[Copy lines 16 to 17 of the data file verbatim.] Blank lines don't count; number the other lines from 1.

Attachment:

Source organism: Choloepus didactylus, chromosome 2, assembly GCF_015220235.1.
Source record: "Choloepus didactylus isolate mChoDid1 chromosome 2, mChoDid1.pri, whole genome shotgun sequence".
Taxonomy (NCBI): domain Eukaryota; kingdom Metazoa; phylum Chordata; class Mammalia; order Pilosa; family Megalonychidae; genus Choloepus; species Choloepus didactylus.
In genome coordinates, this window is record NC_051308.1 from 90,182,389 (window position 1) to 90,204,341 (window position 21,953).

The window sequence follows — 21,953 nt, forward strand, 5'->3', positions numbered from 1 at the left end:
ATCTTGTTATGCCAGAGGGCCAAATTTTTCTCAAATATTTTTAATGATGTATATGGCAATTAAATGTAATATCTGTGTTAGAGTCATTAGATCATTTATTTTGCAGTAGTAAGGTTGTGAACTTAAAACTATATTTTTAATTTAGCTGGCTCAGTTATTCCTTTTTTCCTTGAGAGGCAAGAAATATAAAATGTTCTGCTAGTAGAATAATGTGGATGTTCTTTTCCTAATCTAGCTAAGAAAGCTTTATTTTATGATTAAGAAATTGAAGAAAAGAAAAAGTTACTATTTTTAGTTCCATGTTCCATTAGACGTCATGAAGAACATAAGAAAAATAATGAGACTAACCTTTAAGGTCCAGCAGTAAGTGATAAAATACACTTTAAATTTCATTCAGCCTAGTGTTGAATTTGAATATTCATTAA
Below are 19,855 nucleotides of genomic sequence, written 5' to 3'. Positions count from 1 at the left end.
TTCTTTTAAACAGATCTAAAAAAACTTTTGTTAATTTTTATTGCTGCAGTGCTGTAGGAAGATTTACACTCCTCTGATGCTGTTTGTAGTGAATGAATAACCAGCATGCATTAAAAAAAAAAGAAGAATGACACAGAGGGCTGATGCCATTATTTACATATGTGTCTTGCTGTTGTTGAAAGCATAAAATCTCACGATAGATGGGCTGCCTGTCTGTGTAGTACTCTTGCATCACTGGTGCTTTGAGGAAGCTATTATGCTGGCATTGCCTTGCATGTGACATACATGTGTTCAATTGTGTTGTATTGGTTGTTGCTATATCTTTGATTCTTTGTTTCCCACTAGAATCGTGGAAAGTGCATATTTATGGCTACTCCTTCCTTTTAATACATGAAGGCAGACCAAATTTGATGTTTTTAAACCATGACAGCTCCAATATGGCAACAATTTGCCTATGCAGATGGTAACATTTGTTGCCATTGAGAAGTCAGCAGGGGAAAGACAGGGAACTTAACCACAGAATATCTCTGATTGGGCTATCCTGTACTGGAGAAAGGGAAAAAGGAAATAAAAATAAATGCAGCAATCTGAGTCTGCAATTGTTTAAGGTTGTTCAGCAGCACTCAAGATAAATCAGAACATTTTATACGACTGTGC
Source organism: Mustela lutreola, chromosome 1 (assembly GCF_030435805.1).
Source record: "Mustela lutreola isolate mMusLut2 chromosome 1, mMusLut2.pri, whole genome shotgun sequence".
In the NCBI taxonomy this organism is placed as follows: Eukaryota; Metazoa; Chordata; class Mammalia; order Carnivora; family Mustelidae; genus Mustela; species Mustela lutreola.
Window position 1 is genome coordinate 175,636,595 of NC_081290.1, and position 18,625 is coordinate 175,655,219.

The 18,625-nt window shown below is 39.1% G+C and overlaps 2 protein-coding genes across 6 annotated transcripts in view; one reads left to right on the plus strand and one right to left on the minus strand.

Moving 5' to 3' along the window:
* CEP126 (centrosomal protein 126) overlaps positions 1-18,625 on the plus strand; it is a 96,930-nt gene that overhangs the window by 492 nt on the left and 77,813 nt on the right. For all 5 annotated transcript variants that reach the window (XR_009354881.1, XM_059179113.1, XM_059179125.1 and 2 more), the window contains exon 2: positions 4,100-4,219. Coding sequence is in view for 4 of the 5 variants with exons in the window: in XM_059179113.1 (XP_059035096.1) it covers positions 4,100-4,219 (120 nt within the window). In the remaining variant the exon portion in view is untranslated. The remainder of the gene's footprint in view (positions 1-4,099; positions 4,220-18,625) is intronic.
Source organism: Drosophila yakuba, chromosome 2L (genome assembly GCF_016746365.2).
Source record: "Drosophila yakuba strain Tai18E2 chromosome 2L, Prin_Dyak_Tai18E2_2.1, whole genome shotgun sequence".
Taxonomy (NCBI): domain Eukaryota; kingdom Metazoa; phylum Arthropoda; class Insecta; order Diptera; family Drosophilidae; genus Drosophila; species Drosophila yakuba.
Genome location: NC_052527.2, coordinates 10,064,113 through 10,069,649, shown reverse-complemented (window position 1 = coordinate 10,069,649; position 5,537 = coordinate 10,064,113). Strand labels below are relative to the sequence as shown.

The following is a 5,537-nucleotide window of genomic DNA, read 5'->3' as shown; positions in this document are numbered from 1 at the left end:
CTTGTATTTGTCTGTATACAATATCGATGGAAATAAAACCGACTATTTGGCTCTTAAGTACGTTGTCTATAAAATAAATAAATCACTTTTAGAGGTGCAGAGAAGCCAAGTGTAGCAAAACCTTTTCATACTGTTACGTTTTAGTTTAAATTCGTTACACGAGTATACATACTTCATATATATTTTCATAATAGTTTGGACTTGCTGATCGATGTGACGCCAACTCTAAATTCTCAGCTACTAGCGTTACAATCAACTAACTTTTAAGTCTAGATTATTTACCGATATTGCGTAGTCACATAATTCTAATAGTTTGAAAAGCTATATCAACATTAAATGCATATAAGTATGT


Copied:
Source organism: Drosophila yakuba, chromosome 2L (genome assembly GCF_016746365.2).
Source record: "Drosophila yakuba strain Tai18E2 chromosome 2L, Prin_Dyak_Tai18E2_2.1, whole genome shotgun sequence".